To test CPU Coolers we simply boot the PC up into Windows Vista and measure temperatures under idle and load states. The temperature is recorded from the CPU’s own diode using SpeedFan.
For idle testing, we leave the PC doing nothing for half an hour and take 3 temperature readings at 10 second intervals after 30mins. We then use the average score from these as the result.
When testing at load temperatures, we use a similar method but load both cores of our CPU right to 100% by loading two processes of ‘CPU Burn-In’.
Ambient (testing environment) temperature was 18 degrees Celsius.
We’ll be comparing the Scythe Kama Angle to the stock Intel Cooler (copper base model). The included Asus compound is the thermal paste which will be used when testing both of the coolers.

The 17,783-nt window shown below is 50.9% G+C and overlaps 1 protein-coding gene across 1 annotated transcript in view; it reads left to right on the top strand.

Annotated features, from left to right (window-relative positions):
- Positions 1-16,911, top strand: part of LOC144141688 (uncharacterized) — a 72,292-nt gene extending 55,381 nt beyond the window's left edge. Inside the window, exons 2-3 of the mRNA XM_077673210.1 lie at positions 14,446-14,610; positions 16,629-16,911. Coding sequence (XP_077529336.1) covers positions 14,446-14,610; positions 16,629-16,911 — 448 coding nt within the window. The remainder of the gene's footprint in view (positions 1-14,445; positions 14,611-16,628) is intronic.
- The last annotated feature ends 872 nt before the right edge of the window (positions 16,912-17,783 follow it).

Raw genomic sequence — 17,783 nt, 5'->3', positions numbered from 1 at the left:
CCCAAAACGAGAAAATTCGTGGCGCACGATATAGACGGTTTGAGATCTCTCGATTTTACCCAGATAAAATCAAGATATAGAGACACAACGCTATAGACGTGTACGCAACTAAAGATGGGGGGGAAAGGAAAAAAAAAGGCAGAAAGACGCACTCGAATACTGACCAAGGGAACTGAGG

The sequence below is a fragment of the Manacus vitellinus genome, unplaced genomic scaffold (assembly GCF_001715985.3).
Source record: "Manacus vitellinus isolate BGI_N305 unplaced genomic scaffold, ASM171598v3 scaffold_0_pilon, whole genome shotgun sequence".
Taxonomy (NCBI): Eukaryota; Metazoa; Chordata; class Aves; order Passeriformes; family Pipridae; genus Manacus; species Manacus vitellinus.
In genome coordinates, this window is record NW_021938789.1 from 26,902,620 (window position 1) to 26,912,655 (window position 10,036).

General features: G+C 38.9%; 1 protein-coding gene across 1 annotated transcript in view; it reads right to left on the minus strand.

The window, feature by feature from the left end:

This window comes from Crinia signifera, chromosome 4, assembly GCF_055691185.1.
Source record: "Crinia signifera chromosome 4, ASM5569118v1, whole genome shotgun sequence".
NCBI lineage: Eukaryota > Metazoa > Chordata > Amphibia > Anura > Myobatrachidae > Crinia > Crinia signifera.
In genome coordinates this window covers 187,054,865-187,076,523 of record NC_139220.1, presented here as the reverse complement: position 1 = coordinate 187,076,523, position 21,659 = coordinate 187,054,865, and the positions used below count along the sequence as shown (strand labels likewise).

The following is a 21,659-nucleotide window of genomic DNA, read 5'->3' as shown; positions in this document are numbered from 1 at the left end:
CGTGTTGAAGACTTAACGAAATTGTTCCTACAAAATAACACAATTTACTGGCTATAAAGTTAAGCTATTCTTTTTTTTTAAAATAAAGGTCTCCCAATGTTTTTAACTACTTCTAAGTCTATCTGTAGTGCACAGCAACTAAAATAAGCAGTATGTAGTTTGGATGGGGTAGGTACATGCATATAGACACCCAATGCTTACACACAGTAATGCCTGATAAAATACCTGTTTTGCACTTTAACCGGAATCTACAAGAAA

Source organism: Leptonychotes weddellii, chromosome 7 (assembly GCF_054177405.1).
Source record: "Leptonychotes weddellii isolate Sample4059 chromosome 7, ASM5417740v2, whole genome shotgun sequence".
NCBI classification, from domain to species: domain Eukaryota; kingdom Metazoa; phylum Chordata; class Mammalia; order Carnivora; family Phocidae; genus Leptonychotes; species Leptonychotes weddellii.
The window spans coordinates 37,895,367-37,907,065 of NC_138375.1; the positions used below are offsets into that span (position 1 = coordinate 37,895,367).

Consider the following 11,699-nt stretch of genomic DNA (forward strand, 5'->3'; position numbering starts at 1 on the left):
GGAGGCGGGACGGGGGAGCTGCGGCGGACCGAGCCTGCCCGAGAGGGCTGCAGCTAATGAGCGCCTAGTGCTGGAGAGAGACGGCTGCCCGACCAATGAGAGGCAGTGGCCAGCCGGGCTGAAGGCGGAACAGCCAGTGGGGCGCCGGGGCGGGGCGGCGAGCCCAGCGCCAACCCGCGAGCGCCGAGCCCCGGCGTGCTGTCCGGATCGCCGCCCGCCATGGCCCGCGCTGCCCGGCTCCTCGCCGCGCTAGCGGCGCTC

The processor will be tested at stock clock.
|Scythe Kama Angle||Intel Stock Cooler|
The results are very encouraging and as expected the Kama angle easily outperforms the stock cooler. The temperatures are very good though and certainly would compete with many of the top end coolers currently on the market.
The fan is surprising quiet, especially with the PWM connection, and doesn’t really prove to be a problem at all. There is a bit of whirring up close but nothing to put off most enthusiasts. It’s not completely quiet but other than using a passive cooler, it’s probably one of the quietest coolers out there.
The price isn’t too bad compared to many of the high end coolers and retails at $54 which translates to roughly £30 so as you can see it’s not going to bust your wallet.